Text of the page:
So where does all this leave the NGV? Speculating/wishing here, first the sharing of the styling DNA of the successful SX-4 and the new Kizashi mid sized sedan, is obvious to the seasoned observer. So where is [this] going? Imagine a NGV somewhat smaller replacement new CUV based on this chassis, or?, incorporating the SX-4 and Kizashi styling cues, while adding in all of the NGV's toughness and O/R capability. Lots of wishful thinking there?, undoubtably, but it seems pretty clear what the future of the segment will look like once the next gen CR-V hits the road. Smaller, (somewhat), lighter, and hence more efficient and ever more environmentally friendly. Hope Zuke will still be a player with an all new updated, (AND RENAMED), CUV model, (one true to its roots), as the decade ahead unfolds.
  • I've had my GV for a few months now, and had a few "oil related" questions that some of you veterans may have knowledge about:

    1. When I took the GV into the Dealer for its 7500 Mile service and they changed the oil, the dealer put 10W-30 oil, even though the Owner's Manual calls for 5W-30. The Service Mgr said that for our area (San Antonio, TX) and because of the hot summers, it was OK to use the heavier oil and that it wouldn't affect the warranty. Does this sound right to everybody out there? :confuse:

    2. In looking at the Owner's Manual, there are directions for changing the oil and oil filter for a 4 cylinder engine. However, for the V6, there's a note that says to go to the dealer to change the oil filter. Is it that hard to change the oil filter? I presume there's a skid plate or something that has to be removed, but it shouldn't be that tough. :confuse:

    3. Is there a source for a repair manual for the 2009 GV? I've looked online at Chilton, Haynes, and Suzuki Accessories and haven't found anything yet for the 2009. Does such an animal exist? :confuse:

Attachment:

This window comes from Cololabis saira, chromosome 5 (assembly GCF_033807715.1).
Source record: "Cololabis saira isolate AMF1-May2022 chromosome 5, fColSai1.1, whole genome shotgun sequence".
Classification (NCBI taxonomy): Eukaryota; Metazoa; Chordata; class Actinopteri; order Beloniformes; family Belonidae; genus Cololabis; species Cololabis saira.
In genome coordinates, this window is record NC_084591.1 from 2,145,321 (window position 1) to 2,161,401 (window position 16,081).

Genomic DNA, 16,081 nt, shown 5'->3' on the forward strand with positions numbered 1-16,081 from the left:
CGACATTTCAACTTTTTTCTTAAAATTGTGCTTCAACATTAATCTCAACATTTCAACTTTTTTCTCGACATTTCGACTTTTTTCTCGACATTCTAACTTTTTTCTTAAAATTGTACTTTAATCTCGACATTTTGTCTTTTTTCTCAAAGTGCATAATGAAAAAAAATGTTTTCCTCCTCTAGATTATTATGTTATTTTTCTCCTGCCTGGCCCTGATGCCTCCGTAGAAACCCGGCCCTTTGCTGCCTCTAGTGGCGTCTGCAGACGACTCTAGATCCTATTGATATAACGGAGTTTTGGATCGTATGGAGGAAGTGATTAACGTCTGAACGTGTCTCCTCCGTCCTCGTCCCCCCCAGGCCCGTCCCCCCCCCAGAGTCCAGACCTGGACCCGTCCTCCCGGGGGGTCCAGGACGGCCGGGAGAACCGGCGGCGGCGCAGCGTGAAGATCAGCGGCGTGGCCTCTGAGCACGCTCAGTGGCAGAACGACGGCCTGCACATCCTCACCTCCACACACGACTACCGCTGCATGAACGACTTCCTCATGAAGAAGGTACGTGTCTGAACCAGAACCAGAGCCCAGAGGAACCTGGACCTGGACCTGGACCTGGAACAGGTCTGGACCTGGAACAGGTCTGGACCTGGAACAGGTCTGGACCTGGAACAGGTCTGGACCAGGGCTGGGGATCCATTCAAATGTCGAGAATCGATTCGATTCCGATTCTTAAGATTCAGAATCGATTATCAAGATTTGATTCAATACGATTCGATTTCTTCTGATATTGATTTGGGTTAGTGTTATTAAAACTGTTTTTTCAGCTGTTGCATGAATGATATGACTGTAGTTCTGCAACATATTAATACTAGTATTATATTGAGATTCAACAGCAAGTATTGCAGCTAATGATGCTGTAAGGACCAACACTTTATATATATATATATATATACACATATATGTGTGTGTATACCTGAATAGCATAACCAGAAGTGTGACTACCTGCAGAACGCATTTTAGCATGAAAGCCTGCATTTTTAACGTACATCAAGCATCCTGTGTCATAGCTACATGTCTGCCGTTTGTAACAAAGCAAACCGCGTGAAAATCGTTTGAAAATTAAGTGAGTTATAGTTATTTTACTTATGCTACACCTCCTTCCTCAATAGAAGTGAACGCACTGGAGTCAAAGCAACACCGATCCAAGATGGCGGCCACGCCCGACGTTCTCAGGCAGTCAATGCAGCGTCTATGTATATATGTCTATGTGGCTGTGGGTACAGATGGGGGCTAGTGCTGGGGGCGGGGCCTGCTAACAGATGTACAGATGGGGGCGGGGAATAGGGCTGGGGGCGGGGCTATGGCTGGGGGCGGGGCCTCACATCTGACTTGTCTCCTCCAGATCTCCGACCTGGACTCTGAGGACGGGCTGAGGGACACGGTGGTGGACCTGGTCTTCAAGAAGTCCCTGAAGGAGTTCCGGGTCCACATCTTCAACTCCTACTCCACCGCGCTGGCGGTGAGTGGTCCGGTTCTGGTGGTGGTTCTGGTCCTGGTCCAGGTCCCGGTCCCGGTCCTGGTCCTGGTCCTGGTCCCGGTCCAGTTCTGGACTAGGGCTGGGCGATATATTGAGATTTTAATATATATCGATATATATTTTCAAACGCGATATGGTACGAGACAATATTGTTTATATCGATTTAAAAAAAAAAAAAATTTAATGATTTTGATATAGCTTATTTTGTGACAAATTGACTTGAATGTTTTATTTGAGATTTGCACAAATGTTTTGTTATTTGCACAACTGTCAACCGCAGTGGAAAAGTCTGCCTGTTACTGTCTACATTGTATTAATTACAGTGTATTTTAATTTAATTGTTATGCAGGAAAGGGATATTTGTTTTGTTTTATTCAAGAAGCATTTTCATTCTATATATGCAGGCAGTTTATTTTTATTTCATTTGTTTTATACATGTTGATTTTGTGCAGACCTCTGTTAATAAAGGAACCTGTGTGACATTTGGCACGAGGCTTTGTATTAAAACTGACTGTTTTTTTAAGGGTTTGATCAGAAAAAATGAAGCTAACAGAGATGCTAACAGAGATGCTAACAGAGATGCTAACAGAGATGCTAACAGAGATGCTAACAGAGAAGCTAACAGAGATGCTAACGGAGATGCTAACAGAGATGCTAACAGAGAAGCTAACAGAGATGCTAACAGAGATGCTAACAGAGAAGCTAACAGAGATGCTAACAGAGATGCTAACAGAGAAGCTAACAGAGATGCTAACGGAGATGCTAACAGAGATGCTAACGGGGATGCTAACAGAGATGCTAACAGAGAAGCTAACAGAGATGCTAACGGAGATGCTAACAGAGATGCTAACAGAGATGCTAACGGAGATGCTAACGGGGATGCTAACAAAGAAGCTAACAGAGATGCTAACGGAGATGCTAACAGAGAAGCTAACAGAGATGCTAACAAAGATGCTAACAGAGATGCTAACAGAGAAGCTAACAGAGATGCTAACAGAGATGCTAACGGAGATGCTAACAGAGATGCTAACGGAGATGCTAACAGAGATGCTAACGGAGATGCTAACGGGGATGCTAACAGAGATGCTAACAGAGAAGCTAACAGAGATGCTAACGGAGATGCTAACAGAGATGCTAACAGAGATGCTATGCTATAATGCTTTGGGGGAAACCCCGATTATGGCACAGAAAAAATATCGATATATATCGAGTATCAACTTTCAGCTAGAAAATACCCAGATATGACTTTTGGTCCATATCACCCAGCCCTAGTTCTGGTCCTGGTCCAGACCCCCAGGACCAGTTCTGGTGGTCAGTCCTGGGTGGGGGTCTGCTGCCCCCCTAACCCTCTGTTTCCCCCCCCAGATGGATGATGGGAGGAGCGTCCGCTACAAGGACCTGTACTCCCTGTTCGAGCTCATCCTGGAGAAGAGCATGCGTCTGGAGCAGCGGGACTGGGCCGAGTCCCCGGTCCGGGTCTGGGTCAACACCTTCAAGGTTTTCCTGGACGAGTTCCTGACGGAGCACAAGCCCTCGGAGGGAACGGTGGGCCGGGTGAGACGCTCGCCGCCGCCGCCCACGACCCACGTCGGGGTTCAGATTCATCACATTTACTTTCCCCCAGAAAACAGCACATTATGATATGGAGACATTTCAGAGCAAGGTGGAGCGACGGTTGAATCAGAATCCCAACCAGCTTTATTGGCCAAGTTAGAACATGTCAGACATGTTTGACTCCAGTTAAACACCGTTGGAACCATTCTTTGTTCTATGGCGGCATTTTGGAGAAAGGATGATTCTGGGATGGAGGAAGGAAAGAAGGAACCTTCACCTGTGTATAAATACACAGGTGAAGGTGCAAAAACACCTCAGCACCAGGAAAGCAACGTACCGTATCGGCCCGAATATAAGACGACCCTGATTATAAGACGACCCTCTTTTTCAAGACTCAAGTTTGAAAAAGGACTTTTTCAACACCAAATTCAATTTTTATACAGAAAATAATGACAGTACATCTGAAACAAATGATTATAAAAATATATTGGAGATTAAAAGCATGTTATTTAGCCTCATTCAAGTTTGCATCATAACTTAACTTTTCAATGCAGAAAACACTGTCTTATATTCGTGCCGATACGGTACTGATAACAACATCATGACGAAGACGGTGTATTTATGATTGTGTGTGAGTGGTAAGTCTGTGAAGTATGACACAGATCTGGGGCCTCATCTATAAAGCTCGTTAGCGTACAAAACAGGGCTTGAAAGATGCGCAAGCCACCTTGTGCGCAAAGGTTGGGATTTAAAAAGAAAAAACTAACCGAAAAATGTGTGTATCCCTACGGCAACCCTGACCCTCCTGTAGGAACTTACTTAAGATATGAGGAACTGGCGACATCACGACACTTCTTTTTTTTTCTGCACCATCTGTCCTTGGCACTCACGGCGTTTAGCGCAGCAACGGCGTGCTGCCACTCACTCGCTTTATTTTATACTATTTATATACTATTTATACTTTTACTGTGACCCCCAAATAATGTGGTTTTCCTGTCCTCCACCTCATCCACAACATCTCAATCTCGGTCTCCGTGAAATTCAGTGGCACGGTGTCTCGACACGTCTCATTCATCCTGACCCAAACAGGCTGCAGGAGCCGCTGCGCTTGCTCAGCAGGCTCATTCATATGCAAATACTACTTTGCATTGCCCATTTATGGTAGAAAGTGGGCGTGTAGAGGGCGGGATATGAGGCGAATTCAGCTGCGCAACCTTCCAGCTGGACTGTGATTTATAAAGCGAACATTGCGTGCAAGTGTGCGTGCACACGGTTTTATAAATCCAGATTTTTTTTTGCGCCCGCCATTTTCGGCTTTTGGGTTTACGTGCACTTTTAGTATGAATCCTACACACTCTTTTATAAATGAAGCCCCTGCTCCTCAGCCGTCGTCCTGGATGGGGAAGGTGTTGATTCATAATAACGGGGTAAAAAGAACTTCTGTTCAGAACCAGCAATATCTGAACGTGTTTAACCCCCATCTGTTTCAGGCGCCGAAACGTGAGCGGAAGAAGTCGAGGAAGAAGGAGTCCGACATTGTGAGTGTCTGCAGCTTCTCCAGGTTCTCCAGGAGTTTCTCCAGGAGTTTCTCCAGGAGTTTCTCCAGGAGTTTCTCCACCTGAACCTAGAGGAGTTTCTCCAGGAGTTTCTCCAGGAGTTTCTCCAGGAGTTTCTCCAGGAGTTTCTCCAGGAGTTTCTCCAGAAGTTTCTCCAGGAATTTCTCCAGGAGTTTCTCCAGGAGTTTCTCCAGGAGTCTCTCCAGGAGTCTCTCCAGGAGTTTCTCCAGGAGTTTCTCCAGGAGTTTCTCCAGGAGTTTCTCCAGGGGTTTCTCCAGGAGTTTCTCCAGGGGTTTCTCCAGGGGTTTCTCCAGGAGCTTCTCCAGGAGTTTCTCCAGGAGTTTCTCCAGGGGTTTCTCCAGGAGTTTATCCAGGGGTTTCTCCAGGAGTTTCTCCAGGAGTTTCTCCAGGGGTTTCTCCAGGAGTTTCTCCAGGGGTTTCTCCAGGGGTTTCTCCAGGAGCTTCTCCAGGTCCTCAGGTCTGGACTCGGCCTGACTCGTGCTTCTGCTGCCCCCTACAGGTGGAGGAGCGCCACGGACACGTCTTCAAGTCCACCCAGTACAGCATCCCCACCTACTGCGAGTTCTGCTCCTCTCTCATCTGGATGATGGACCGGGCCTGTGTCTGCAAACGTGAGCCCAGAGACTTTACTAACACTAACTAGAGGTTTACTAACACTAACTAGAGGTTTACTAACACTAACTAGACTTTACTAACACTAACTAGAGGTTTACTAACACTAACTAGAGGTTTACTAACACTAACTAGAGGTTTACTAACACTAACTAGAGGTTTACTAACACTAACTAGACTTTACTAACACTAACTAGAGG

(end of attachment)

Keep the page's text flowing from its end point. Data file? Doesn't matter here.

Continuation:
• budman3budman3 Posts: 187
    You've been waiting a long time for an answer.
    10W30 is fine for your area. I'm sure the manual gives a few alternatives for the climate you drive in.
    I'm sure the 09 and 06 are the same for changing the filter. It's not easy. Just make sure your engine is cool because you need to reach up inside the motor to grab the filter and oil will get on you. Once you have the GV jacked up high enough, remove the plastic cover underneath the motor. They are little pop rivets that come out easily. You'll see the drain plug. The filter is high up inside and will take a bit of maneuvering around to get the right angle.
    Can't help you with the manual.
    Good luck!
  • budman3budman3 Posts: 187
    I posted this in the 06 to 08 section since it didn't give a model year. All the same I guess. -suv-money-pits/
  • xostnotxostnot Posts: 232
    That's an interesting article. Thanks for posting the link.

    But the CRV is hardly a replacement for someone who needs the Grand Vitara's 4wd system with low range, or perhaps towing capability.

    As for the Patriot being equivalent to the Liberty, the Liberty is a fully capable 4wd while the Patriot is fairly light-duty by comparison.

    Certainly people who buy more rugged 4wd's for the image could save money, but you can't send a Forester to do what some people would need a Grand Vitara for. I'll happily pay extra for the GV's vastly more secure handling on winter highways, for instance.

    My own used car price surveys show that in my area, used Foresters and Escapes sell for the lowest proportion of purchase price for the cuv's.
  • norwoodsmnnorwoodsmn Posts: 168
    edited August 2010
    Time to dust off cobwebs. The "bet the farm on its success" Kizashi midsized car did not yield the intro year sales figures Suzuki hoped for. It will be tweaked in the front end styling and suspension departments a bit for '11, in an effort to... Regarding the GV, I saw a report stating that a downstream effect of the loss of its GM partnership deal, has resulted in Suzuki having to drop the 3.2l six as an option for 2011. Though I still think the four is adequate for most uses, (but not for towing a large load, for instance), if this info is accurate, it will no doubt send shock waves through the GV fraternity.